Friday, September 11, 2009

1a 2ae q1 a6: Whether man wills all, whatsoever he wills, for the last end? Yes.

Necesse est quod omnia quae homo appetit, appetat propter ultimum finem, quia quidquid homo appetit, appetit sub ratione boni.

Man must, of necessity, desire all, whatsoever he desires, for the last end, because whatever man desires, he desires it under the formal aspect of good.

Quod quidem si non appetitur ut bonum perfectum, quod est ultimus finis, necesse est ut appetatur ut tendens in bonum perfectum, quia semper inchoatio alicuius ordinatur ad consummationem ipsius; sicut patet tam in his quae fiunt a natura, quam in his quae fiunt ab arte. Et ideo omnis inchoatio perfectionis ordinatur in perfectionem consummatam, quae est per ultimum finem.

And if he desire it, not as his perfect good, which is the last end, he must, of necessity, desire it as tending to the perfect good, because the beginning of anything is always ordained to its completion; as is clearly the case in effects both of nature and of art. Wherefore every beginning of perfection is ordained to complete perfection which is achieved through the last end.

Secundo, quia ultimus finis hoc modo se habet in movendo appetitum, sicut se habet in aliis motionibus primum movens. Manifestum est autem quod causae secundae moventes non movent nisi secundum quod moventur a primo movente. Unde secunda appetibilia non movent appetitum nisi in ordine ad primum appetibile, quod est ultimus finis.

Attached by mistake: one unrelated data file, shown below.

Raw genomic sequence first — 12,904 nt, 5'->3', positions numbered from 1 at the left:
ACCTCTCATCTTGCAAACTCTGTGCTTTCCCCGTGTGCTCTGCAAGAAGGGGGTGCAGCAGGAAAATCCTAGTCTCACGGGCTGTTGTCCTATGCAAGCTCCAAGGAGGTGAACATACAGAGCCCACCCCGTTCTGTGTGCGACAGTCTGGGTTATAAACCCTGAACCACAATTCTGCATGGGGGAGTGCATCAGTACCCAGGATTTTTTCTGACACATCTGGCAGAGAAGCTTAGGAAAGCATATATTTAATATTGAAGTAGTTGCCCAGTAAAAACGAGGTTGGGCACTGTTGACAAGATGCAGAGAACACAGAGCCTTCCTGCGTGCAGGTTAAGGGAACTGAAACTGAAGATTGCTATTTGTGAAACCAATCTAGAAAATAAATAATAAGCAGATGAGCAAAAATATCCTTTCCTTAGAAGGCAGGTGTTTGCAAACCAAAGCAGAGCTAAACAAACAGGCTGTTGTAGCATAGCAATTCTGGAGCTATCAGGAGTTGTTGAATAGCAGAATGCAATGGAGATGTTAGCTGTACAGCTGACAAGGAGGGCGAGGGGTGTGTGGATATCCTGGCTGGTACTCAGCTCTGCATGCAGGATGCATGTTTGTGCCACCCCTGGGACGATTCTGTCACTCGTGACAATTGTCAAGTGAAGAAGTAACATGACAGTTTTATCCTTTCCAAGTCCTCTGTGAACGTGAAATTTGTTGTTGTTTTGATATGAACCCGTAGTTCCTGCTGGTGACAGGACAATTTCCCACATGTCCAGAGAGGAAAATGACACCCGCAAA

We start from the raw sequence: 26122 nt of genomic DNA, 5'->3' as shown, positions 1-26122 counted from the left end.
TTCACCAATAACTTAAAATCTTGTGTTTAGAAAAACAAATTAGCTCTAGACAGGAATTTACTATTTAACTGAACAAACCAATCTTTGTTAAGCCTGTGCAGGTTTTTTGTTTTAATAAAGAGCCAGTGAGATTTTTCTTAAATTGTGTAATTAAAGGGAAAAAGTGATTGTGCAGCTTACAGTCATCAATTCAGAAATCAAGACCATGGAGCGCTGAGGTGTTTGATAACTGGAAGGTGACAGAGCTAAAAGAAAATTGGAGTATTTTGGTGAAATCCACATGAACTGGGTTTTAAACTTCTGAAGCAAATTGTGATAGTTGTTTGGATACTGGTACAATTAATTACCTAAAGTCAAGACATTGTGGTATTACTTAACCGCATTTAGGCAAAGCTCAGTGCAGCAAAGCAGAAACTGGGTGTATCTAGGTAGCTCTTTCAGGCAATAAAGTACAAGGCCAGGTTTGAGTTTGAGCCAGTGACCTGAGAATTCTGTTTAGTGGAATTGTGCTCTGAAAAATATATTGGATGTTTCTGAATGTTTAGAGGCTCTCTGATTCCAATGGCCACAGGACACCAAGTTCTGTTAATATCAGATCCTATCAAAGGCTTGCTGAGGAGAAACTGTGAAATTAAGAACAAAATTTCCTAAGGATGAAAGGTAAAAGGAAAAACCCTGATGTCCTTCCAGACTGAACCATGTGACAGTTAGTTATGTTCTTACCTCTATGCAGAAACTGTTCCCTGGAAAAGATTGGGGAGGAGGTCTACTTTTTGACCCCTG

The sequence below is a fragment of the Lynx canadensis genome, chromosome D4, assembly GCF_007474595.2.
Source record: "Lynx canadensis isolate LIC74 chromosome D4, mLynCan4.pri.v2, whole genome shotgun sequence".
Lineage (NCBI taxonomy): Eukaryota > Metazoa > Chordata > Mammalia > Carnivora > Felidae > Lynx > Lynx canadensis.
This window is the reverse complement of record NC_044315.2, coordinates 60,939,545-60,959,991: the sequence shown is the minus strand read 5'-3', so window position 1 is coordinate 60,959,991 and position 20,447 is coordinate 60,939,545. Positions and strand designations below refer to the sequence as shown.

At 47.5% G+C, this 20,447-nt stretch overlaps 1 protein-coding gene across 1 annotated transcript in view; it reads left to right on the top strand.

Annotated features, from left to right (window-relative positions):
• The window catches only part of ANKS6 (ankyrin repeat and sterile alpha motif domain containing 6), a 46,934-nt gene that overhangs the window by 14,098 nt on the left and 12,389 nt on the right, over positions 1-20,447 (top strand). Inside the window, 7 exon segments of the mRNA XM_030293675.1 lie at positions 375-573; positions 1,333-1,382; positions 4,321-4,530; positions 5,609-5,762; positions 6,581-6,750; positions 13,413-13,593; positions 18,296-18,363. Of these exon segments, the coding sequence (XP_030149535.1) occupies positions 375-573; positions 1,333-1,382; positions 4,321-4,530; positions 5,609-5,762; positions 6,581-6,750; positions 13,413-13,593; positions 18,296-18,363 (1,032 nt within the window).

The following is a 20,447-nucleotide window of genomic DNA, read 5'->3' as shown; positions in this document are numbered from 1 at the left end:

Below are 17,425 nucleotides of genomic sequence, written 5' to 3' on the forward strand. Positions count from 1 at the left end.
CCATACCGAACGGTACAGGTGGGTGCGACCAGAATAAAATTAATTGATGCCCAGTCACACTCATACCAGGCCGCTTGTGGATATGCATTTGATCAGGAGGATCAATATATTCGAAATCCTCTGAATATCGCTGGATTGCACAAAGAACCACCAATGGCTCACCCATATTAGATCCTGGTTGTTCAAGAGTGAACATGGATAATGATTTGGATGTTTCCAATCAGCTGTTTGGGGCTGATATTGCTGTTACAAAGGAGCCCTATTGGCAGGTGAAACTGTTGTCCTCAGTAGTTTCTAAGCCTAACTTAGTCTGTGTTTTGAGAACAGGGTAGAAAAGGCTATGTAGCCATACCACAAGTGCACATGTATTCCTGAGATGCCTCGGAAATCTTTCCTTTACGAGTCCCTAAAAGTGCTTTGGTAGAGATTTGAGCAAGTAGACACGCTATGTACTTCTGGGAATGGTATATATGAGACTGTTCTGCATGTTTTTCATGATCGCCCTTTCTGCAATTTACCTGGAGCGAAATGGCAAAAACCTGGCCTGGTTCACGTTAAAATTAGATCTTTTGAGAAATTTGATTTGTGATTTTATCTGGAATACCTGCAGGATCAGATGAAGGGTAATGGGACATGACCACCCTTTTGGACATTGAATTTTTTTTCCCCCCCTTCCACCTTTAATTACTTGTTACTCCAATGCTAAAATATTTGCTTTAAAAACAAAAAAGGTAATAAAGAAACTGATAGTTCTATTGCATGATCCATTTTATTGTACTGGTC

Secondly, because the last end stands in the same relation in moving the appetite, as the first mover in other movements. Now it is clear that secondary moving causes do not move save inasmuch as they are moved by the first mover. Therefore secondary objects of the appetite do not move the appetite, except as ordained to the first object of the appetite, which is the last end.

Non oportet ut semper aliquis cogitet de ultimo fine, quandocumque aliquid appetit vel operatur, sed virtus primae intentionis, quae est respectu ultimi finis, manet in quolibet appetitu cuiuscumque rei, etiam si de ultimo fine actu non cogitetur. Sicut non oportet quod qui vadit per viam, in quolibet passu cogitet de fine.

One need not always be thinking of the last end, whenever one desires or does something, but the power of the first intention, which is in respect of the last end, remains in every desire directed to any object whatever, even though one's thoughts be not actually directed to the last end. Thus while walking along the road one needs not to be thinking of the end at every step.

Augustinus, XIX de Civ. Dei, "illud est finis boni nostri, propter quod amantur cetera, illud autem propter seipsum".

Augustine says (De Civ. Dei xix, 1): "That is the end of our good, for the sake of which we love other things, whereas we love it for its own sake."